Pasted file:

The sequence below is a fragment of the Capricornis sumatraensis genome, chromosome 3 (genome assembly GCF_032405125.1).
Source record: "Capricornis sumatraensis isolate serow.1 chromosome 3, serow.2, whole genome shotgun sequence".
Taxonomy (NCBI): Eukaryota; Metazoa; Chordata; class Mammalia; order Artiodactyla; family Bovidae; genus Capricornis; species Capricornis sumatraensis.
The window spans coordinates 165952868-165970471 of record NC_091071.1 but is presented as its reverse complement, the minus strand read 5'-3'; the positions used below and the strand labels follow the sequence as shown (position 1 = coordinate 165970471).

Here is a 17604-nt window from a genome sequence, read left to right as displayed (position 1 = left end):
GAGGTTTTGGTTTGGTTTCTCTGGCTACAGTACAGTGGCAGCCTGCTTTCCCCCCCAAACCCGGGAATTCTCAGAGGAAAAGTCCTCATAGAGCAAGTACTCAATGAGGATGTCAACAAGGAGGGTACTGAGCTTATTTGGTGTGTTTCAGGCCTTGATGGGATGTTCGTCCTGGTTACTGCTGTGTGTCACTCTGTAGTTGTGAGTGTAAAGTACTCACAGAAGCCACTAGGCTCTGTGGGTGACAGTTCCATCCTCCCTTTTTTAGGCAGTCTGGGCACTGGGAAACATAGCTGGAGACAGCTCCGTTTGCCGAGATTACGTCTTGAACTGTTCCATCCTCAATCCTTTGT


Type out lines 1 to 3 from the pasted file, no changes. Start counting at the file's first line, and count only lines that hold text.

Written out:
The sequence below is a fragment of the Capricornis sumatraensis genome, chromosome 3 (genome assembly GCF_032405125.1).
Source record: "Capricornis sumatraensis isolate serow.1 chromosome 3, serow.2, whole genome shotgun sequence".
Taxonomy (NCBI): Eukaryota; Metazoa; Chordata; class Mammalia; order Artiodactyla; family Bovidae; genus Capricornis; species Capricornis sumatraensis.